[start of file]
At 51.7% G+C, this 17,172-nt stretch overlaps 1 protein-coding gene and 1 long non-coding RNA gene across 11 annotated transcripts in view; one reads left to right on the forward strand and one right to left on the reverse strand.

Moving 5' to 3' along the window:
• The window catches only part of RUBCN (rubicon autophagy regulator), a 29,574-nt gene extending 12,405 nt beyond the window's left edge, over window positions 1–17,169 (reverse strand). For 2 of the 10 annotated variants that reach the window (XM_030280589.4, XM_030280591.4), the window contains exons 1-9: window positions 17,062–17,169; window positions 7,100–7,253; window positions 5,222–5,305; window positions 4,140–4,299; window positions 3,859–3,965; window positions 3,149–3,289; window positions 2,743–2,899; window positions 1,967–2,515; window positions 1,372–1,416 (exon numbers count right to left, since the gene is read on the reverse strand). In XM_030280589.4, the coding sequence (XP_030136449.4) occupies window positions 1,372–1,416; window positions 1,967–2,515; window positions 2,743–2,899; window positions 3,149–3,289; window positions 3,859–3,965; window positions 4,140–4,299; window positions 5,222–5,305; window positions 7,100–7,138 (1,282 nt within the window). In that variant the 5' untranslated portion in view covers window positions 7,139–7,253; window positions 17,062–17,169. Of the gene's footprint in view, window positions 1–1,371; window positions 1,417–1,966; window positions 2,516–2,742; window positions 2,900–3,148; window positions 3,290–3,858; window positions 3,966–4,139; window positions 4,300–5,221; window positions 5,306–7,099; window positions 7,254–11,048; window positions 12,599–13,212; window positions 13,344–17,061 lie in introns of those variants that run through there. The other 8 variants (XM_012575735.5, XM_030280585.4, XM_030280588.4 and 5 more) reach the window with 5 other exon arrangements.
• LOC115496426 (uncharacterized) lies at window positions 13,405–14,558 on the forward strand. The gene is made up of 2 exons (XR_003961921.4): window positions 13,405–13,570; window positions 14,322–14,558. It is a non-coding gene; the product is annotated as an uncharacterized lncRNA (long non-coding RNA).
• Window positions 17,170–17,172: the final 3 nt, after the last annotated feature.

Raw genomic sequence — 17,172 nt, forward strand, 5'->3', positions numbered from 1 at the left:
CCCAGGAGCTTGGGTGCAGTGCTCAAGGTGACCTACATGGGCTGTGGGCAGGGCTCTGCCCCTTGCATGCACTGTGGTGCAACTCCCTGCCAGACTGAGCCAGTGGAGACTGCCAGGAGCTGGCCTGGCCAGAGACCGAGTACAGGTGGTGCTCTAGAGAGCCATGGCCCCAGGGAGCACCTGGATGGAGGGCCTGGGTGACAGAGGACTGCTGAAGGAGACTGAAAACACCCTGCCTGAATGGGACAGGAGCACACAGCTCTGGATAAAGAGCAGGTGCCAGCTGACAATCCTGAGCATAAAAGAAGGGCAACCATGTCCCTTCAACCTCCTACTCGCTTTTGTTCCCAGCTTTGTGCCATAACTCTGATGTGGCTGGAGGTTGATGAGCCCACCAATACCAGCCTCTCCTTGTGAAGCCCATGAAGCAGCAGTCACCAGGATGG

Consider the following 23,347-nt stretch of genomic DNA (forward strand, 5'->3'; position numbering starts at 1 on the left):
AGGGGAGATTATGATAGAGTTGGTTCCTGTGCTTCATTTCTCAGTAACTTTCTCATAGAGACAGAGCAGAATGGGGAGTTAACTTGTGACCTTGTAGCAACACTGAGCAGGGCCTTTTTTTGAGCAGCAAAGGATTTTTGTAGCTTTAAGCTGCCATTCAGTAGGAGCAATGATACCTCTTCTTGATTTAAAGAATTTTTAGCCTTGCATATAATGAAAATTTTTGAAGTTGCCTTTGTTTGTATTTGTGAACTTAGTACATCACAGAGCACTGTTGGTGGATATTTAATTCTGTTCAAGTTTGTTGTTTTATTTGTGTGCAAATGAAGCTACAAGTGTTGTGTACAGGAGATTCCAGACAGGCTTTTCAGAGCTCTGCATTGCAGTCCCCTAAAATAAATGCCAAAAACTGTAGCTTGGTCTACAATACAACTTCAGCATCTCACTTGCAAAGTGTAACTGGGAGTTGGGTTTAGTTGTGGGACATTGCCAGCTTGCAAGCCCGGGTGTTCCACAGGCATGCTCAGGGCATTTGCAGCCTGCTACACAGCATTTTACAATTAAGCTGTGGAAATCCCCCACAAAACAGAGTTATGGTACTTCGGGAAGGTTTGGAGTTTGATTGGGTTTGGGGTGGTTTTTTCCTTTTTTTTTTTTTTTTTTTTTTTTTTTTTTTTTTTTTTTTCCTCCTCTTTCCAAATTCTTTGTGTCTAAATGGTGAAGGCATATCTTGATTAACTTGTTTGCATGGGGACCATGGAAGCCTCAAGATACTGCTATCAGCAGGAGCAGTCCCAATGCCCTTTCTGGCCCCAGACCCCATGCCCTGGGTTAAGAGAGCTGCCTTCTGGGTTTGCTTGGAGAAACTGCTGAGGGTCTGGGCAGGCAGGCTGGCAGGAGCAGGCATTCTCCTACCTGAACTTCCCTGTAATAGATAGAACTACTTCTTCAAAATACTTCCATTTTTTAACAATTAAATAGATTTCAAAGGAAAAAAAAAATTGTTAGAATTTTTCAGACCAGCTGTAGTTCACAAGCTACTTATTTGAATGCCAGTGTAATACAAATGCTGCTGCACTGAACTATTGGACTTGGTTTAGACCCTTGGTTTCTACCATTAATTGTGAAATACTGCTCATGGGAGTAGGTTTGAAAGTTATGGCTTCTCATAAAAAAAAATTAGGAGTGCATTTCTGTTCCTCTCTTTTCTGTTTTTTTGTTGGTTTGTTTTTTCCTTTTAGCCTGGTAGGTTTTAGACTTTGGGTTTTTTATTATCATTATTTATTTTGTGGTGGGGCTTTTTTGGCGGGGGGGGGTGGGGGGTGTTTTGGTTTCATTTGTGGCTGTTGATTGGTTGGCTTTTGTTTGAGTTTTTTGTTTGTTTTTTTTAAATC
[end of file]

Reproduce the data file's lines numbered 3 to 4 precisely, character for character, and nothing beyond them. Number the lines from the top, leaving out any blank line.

• The window catches only part of RUBCN (rubicon autophagy regulator), a 29,574-nt gene extending 12,405 nt beyond the window's left edge, over window positions 1–17,169 (reverse strand). For 2 of the 10 annotated variants that reach the window (XM_030280589.4, XM_030280591.4), the window contains exons 1-9: window positions 17,062–17,169; window positions 7,100–7,253; window positions 5,222–5,305; window positions 4,140–4,299; window positions 3,859–3,965; window positions 3,149–3,289; window positions 2,743–2,899; window positions 1,967–2,515; window positions 1,372–1,416 (exon numbers count right to left, since the gene is read on the reverse strand). In XM_030280589.4, the coding sequence (XP_030136449.4) occupies window positions 1,372–1,416; window positions 1,967–2,515; window positions 2,743–2,899; window positions 3,149–3,289; window positions 3,859–3,965; window positions 4,140–4,299; window positions 5,222–5,305; window positions 7,100–7,138 (1,282 nt within the window). In that variant the 5' untranslated portion in view covers window positions 7,139–7,253; window positions 17,062–17,169. Of the gene's footprint in view, window positions 1–1,371; window positions 1,417–1,966; window positions 2,516–2,742; window positions 2,900–3,148; window positions 3,290–3,858; window positions 3,966–4,139; window positions 4,300–5,221; window positions 5,306–7,099; window positions 7,254–11,048; window positions 12,599–13,212; window positions 13,344–17,061 lie in introns of those variants that run through there. The other 8 variants (XM_012575735.5, XM_030280585.4, XM_030280588.4 and 5 more) reach the window with 5 other exon arrangements.
• LOC115496426 (uncharacterized) lies at window positions 13,405–14,558 on the forward strand. The gene is made up of 2 exons (XR_003961921.4): window positions 13,405–13,570; window positions 14,322–14,558. It is a non-coding gene; the product is annotated as an uncharacterized lncRNA (long non-coding RNA).